(Fr. Shay's columns are published in The Manila Times,
in publications in Ireland, the UK, Hong Kong, and on-line.)
The social and religious activists that hungered and thirsted for justice for so long and courageously endured torture and survived assassination now rejoice in the democratic victory with the swearing in of their honestly elected president. The former television newscaster and journalist was chosen by the leftist party to be its forerunner for the top post after years of armed insurgency and political struggle. The nation dominated by a traditional elite of corrupt politicians found the ideal candidate in this charismatic champion of the poor and the oppressed.
They had opposed the injustice and oppression of the US-backed dictatorship and the oligarchy of the rich that had succeeded it. They mobilized the people and democratically brought about a historical political change to this nation of impoverished people.
This scenario could be the wishful dream of every freedom-loving Filipino considering that the Philippine vice-president is a former television broadcaster and journalist and is now a presidential candidate that is compassionate but moderate centrist figure.
But in reality, I am describing the stunning election of Carlos Mauricio Funes Cartagena of El Salvador who was inaugurated last 1st June before dozens of presidents, prime ministers and the US Secretary of State Hillary Clinton. As the candidate of the leftist party FLMN, former guerrilla fighters, he replaces 20 years of conservative government and dedicated his administration and himself to work for the “poor and the oppressed” and for closer ties with the United States being an admirer of Barack Obama.
The inauguration came also close to the anniversary of the assassination of Archbishop Oscar Romero of San Salvador by right-wing death squads almost 20 years ago. The new president saw his election as a fulfillment of the hopes of the courageous Archbishop. He was a conservative priest caring for the spiritual needs of his flock in the capital San Salvador, without any interest in the social and political oppression that cause so much human poverty and suffering. He was looking but did not see. He was made archbishop and had a radical change when his close friend, a Jesuit priest, was brutally assassinated for opposing injustice. The archbishop said his eyes were opened and justice became his mission.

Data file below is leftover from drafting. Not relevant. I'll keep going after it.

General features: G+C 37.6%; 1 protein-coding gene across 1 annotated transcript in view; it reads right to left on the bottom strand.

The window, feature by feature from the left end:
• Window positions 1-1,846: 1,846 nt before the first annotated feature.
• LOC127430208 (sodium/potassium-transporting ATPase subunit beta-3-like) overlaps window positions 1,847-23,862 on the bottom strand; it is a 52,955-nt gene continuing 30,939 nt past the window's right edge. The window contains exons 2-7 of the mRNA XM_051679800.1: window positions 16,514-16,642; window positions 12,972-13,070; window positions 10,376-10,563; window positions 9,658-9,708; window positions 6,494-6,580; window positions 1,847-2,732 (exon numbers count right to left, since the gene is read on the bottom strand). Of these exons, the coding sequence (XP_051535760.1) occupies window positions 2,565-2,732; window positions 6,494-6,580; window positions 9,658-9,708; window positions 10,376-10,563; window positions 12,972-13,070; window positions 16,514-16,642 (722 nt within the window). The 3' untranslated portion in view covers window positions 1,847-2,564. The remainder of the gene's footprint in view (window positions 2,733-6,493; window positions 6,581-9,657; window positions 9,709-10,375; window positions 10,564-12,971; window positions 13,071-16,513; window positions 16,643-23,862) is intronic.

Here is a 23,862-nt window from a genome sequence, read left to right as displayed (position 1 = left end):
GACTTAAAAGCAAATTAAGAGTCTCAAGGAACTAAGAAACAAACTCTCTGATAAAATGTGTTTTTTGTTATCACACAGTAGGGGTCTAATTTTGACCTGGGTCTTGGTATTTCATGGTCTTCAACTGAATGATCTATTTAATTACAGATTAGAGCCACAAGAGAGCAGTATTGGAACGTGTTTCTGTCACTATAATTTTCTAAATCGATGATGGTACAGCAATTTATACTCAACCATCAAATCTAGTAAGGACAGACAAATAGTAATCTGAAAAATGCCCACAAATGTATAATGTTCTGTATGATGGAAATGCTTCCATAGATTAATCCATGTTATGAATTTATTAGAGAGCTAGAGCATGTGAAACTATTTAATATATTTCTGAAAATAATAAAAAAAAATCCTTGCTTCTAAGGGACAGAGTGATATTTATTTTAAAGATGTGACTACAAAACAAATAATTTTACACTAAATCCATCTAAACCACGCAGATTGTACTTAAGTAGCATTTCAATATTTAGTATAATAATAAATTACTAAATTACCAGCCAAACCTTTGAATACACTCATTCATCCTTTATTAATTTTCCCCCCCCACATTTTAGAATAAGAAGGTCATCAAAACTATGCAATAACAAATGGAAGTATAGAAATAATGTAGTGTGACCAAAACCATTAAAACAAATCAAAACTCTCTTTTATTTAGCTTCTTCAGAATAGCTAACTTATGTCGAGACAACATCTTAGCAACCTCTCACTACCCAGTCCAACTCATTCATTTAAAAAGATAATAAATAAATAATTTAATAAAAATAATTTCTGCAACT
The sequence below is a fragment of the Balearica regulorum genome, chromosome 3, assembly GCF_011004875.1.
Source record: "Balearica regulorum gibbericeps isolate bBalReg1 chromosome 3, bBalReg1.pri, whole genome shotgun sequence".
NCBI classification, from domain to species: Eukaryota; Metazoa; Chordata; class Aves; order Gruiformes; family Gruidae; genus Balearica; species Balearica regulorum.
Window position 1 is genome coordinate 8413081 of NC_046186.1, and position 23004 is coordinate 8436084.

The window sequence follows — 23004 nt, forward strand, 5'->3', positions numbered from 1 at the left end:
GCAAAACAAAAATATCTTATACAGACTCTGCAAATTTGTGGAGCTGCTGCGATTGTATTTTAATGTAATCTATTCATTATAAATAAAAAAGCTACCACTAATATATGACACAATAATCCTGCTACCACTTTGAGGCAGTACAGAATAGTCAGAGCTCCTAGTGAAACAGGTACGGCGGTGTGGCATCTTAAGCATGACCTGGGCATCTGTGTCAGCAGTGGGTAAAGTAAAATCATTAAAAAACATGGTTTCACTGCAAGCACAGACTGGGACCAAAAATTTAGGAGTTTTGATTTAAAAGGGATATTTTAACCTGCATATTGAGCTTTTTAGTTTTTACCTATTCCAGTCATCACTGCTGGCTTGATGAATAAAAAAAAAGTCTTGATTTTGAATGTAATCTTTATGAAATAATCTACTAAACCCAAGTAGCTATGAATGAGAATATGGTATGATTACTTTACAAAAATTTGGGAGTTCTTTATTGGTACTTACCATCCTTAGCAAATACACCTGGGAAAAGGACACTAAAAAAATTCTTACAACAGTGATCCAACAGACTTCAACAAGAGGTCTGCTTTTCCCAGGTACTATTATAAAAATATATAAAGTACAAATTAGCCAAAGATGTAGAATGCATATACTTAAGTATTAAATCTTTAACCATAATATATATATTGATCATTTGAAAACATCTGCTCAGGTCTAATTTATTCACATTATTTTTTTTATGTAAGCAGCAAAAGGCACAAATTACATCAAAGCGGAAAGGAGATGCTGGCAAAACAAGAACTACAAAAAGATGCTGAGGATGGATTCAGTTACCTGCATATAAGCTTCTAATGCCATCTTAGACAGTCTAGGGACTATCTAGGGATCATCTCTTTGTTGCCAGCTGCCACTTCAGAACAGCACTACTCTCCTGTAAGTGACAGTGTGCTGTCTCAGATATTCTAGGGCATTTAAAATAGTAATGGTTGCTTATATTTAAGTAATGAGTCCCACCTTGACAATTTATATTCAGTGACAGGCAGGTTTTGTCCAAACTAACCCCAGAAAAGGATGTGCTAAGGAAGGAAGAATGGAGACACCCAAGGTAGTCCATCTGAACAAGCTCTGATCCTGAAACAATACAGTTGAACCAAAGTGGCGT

He appealed to the Government and the United States to stop the vicious oppression and military attacks on villages and innocents. In his famous challenge to the military he said: “We are your people. The peasants you kill are your own brothers and sisters. In the name of God, in the name of our tormented people whose cries rise up to heaven, I beseech you, I beg you, I command you, stop the repression.” He died in a hail of assassin’s bullets as he elevated the consecrated chalice during the celebration of the Eucharist a few days later.
It all began when a group of rich landowners staged a coup with military and US backing in 1980 and the killing began, as many as 10,000 dissidents in the first year, among them priests, religious and social activists working for justice. When I was there that year as a journalist, I was advised to leave as journalists were prime assassination targets. What followed was 70,000 deaths and 2 million in exile and it’s all for nothing. The US had a change of heart after spending $6 billion to keep the elite in power and to “draw the line” on the spread of Communism in Latin America as Reagan said. “The US realized that an all-out-war would never win and that reconciliation and peace was the only future.
The elite and the army were as corrupt as ever and the rebels were open to accept a just UN-brokered deal that reduced the army, reformed the judiciary, and implemented genuine land reform, guaranteed civil rights and amnesty for the rebels. Elections would be UN-supervised but despite that, the ruling elite cheated and held onto power. Few of the promised reforms were implemented. But the former rebels still worked democratically. It took 17 years from 1992 until June 2009 and the final democratic ascendancy of the former guerrilla freedom fighters.
Perhaps a similar process will work for the Philippines but it would have to stop corruption and cheating and powerful international pressure would be needed to make it work. END
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